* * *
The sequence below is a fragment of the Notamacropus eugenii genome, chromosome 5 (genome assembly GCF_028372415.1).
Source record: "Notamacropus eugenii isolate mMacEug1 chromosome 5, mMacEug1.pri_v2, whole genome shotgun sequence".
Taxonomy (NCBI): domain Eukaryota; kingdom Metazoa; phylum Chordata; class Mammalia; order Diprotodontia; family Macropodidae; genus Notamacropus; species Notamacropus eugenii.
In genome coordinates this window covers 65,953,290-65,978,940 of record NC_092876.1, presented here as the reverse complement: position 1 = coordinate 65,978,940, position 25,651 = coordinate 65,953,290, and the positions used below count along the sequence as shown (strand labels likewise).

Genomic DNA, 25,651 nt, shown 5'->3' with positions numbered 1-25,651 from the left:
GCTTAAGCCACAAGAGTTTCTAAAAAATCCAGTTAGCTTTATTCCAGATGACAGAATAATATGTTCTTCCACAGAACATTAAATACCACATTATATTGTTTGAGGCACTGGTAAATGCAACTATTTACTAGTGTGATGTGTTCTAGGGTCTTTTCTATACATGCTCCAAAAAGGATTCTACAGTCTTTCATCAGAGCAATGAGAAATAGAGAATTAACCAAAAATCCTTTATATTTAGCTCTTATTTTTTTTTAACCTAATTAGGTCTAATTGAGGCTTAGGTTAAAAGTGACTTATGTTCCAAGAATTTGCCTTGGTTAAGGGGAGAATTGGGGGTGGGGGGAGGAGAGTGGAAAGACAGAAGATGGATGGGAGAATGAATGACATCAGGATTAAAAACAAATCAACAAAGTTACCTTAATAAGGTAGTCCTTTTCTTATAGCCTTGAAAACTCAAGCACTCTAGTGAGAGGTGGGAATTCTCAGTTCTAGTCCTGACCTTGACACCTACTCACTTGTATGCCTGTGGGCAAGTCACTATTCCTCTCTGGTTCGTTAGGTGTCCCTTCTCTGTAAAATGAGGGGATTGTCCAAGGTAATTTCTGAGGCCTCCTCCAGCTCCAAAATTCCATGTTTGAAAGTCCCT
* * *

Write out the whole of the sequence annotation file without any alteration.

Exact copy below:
The sequence below is a fragment of the Notamacropus eugenii genome, chromosome 5 (genome assembly GCF_028372415.1).
Source record: "Notamacropus eugenii isolate mMacEug1 chromosome 5, mMacEug1.pri_v2, whole genome shotgun sequence".
Taxonomy (NCBI): domain Eukaryota; kingdom Metazoa; phylum Chordata; class Mammalia; order Diprotodontia; family Macropodidae; genus Notamacropus; species Notamacropus eugenii.
In genome coordinates this window covers 65,953,290-65,978,940 of record NC_092876.1, presented here as the reverse complement: position 1 = coordinate 65,978,940, position 25,651 = coordinate 65,953,290, and the positions used below count along the sequence as shown (strand labels likewise).

Genomic DNA, 25,651 nt, shown 5'->3' with positions numbered 1-25,651 from the left:
GCTTAAGCCACAAGAGTTTCTAAAAAATCCAGTTAGCTTTATTCCAGATGACAGAATAATATGTTCTTCCACAGAACATTAAATACCACATTATATTGTTTGAGGCACTGGTAAATGCAACTATTTACTAGTGTGATGTGTTCTAGGGTCTTTTCTATACATGCTCCAAAAAGGATTCTACAGTCTTTCATCAGAGCAATGAGAAATAGAGAATTAACCAAAAATCCTTTATATTTAGCTCTTATTTTTTTTTAACCTAATTAGGTCTAATTGAGGCTTAGGTTAAAAGTGACTTATGTTCCAAGAATTTGCCTTGGTTAAGGGGAGAATTGGGGGTGGGGGGAGGAGAGTGGAAAGACAGAAGATGGATGGGAGAATGAATGACATCAGGATTAAAAACAAATCAACAAAGTTACCTTAATAAGGTAGTCCTTTTCTTATAGCCTTGAAAACTCAAGCACTCTAGTGAGAGGTGGGAATTCTCAGTTCTAGTCCTGACCTTGACACCTACTCACTTGTATGCCTGTGGGCAAGTCACTATTCCTCTCTGGTTCGTTAGGTGTCCCTTCTCTGTAAAATGAGGGGATTGTCCAAGGTAATTTCTGAGGCCTCCTCCAGCTCCAAAATTCCATGTTTGAAAGTCCCT